1. Always choose an experience or opportunity over the acquisition of material things.

2. Risk is inevitable. You take them, thoughtfully or recklessly, or eventually you run the risk of being a victim of your indecision.

3. When you’re young, you think of how you want to live. When you get older, you start thinking of how you want to die. Which may explain why you see so many people over 50 who are exercising and watching their diet.

4. When you’re young, you think of what you can get for yourself. When you get older, you think of what you can leave behind for others.

5. People make their choices. With few exceptions, people are where they are by their own doing. And by a certain age, the dye is cast and they cannot change. This makes helping people tricky: how do you help someone who’s going to make the same mistake again and again? But you still have to be charitable. Where there is life, there is hope.

6. Talk about free will all you want, but destiny has a big hand in the game. It is silent and invisible, but you will learn to recognize it. When you recognize it, accept it. There is no negotiating with it.

7. Giving advice is truly difficult, for we never truly know another person’s situation. If we know them well, we may be a part of their problem. Set an example ten times before giving advice once. And never, ever give unsolicited advice unless a life is in danger.

8. Life is short, but certain moments are eternal.

9. The opinions of others matter not. The truth is, others probably aren’t thinking about you at all.

10. Diplomacy is important and can make the worst news bearable. It also preserves the dignity of the recipient.

11. Candor, though painful, never killed anybody. It can also be a real time saver.

12. They don’t make them like they used to. In time, you will know the truth of this statement. If you find something you like and use it, and it works perfectly well just the way it is, it will be changed. And it is maddening. The only advice I have is that, once you have located such a product, purchase as many or much of it as you possibly can. Ration it. Use it wisely. Take care of it. Make it last as long as you can, and pray that it will remain the ┬ásame.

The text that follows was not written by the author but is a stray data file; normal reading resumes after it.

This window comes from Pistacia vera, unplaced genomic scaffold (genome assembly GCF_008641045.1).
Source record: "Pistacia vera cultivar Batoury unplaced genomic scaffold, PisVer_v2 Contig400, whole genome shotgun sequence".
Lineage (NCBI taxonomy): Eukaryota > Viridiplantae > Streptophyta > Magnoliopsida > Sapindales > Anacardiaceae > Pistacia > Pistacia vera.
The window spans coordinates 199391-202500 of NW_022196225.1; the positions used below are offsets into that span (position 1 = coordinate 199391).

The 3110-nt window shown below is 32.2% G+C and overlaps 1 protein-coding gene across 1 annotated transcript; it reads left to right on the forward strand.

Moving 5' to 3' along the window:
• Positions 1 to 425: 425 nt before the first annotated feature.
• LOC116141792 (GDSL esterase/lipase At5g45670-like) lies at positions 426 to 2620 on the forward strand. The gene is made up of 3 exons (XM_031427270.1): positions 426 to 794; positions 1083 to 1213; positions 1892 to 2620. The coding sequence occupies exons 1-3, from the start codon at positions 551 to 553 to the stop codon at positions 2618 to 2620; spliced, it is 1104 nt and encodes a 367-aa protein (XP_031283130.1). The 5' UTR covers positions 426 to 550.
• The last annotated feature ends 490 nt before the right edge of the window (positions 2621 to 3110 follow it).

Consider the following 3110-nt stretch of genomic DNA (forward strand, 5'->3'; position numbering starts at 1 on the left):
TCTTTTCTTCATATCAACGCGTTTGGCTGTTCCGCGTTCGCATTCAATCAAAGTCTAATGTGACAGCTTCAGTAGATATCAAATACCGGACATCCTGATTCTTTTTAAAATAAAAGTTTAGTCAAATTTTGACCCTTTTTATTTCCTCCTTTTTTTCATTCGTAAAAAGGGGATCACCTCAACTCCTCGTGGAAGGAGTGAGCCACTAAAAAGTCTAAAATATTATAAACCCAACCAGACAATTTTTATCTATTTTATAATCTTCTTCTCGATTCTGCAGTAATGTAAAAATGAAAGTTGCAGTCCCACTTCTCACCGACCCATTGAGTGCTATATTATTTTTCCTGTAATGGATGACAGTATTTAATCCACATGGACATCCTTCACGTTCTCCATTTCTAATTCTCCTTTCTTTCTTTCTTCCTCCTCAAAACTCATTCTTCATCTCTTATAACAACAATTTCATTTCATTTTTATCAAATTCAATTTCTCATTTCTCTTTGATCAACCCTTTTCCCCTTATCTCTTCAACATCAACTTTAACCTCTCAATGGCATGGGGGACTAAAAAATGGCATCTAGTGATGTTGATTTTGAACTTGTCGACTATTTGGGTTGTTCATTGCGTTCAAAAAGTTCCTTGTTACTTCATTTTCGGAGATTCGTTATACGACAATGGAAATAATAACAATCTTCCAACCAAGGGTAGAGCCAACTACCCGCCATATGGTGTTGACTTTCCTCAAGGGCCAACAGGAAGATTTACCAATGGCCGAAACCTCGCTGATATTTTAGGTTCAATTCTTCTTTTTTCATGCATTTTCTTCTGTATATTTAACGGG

13. Things are never as bad (or as good) as the media portrays them to be. Why? Because the really dangerous things happening in the world are generally kept secret until it’s too late. Think about the Great Depression, the atomic bomb, and perhaps about the real value of the dollar bill you have in your wallet. Also, every generation has its advantages and challenges. With the present generation, that would be social media and attention span, respectively.



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Game of Thrones

bowtie game of thrones

I understand it’s a television series, but I don’t have cable.

Or a microwave.

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Bill Nye, Old Money Guy

Bill Nye - Sidwell Friends School Cornell

Sidwell Friends School. Cornell.

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How To Tie One On

bowtie instructions

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February 8, 2015 · 9:42 pm